Three Church Communication Mistakes to Avoid

Jesus shared the parable of the wise and foolish builders (Matthew and Luke) because we need to weigh the cost of what we’re building and start with the proper foundation.

The church today is scrambling to replicate communications from other churches. They see them spend money on something interesting, so they think they should do it too. Sometimes that works, however, if the proper foundation isn’t present, the components you’re building prove to be costly.

Here are 3 costly mistakes many churches are making in the communication department:

1. Not building an audience. I was recently lamenting the amount of political TV commercials and calculating how much each network must profit from political funds. But the opportunity to air the commercials (and make a gazillion dollars) wouldn’t be present if they didn’t build an audience before the political season. If they didn’t have the people, the campaigns wouldn’t choose them for their communications. The lesson? Build an audience for your church everyday so that when you have a particularly important message to relay, you’ll have them. SOLUTION: Pinpoint your audience, their needs and goals, and deliver them. Ensure all your communication vehicles are consistently needed, and promote them so you have as many followers as possible. On social media, try to entertain/influence/educate your audience in such a way that they want to share their experience with others on their wall.

2. Not establishing a communication thread. Your ministries need a unifier. Since everyone wants to feel unique and different, leadership wants to try new things and standout above those around them. It becomes a competition between ministry groups to see who can stand out more. The outcome? Often ministry silos start to destroy the foundation of your local church. Everyone becomes known for their own brand rather than a consistent communication thread that unites your church. SOLUTION: Unify the church messaging around one benefit or goal and you’ll save money because the message reaches and resonates farther. It’ll also give you a foundation for tiering your messaging and will allow you to be known for something in your community (so you can build a bigger audience).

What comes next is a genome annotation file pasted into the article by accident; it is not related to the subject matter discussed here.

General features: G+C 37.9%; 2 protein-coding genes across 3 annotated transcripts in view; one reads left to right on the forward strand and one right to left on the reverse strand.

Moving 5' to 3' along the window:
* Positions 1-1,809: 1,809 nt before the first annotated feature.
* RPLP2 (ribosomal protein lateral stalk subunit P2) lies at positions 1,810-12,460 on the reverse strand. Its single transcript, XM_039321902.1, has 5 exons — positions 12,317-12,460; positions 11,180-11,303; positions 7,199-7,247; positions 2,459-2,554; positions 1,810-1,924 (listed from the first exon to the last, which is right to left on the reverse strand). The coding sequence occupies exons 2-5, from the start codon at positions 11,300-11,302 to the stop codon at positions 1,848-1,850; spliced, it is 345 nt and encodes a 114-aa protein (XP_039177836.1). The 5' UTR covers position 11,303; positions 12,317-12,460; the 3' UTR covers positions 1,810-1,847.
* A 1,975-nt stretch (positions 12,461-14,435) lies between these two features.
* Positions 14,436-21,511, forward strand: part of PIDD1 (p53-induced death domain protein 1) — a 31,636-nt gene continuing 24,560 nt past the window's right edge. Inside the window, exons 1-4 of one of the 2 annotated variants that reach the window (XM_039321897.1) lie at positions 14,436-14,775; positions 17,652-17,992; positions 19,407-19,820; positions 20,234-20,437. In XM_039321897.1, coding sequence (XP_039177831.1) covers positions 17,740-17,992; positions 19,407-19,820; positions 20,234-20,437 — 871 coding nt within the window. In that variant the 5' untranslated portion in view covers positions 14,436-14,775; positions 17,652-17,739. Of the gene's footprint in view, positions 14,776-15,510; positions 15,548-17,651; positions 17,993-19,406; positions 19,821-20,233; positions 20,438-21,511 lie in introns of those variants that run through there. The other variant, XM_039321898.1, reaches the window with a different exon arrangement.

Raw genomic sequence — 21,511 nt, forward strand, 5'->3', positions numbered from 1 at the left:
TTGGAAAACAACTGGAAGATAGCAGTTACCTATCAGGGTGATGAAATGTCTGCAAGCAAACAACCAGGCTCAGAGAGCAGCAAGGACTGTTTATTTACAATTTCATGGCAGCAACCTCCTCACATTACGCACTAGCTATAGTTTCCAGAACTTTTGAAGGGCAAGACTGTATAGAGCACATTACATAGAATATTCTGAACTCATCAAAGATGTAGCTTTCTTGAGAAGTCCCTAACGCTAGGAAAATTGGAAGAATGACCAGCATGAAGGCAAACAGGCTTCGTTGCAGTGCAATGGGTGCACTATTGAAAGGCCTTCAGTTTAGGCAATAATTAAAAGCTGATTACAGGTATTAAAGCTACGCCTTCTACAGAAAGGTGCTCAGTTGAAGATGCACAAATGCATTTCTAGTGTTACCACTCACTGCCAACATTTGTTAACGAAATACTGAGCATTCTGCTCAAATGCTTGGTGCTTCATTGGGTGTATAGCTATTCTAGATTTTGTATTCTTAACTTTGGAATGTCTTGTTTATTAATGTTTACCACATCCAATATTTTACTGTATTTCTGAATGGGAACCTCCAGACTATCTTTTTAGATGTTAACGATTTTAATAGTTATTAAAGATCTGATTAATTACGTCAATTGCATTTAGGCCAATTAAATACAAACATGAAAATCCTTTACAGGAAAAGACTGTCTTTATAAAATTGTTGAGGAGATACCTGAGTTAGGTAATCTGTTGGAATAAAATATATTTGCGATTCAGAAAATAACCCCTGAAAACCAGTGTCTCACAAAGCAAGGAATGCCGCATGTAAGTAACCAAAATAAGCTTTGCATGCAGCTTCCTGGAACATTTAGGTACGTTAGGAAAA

3. Thinking an App will solve your Issues. “All the cool churches have apps, so we need one too”. We hear this regularly. But the truth? It’ll add another tool to maintain, another communication message to push (please download our app), and it’ll be a constant struggle to get your congregation to engage with it regularly (most apps are only used once and then stored in a folder to never be used again). What happens? You’ve spent a lot of money on a tool that simply replicates what your website should be doing. SOLUTION: Ensure your church has a trusted, responsive (mobile ready) website instead of an app. Everyone regularly uses websites to locate information on their built-in browser, so why struggle getting them to adopt another tool when your URL (that they already know) can deliver almost everything that they need? Geofencing and push notifications are perhaps the only reasons to have an app. But you’ll still need a solid website as a foundation, so spend the money on perfecting an amazing web experience before ever spending money on an app. Usually a good website is all you need.

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ABOUT THE AUTHOR

Mark MacDonald

Mark MacDonald

Mark MacDonald is a Bible Teacher, speaker, best-selling author of Be Known For Something, and communication strategist for BeKnownForSomething.com and the Florida Baptist Convention. He empowers churches to become known for something relevant (a communication thread) throughout their ministries, websites, and social media. His book is available at BeKnownBook.com and amazon.com.

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Five Common Mistakes Made by Leaders When They Speak

Many of the failures in leadership are failures to communicate well. No matter how smart we are or how good our strategies are, they are doomed for failure if no one understands them.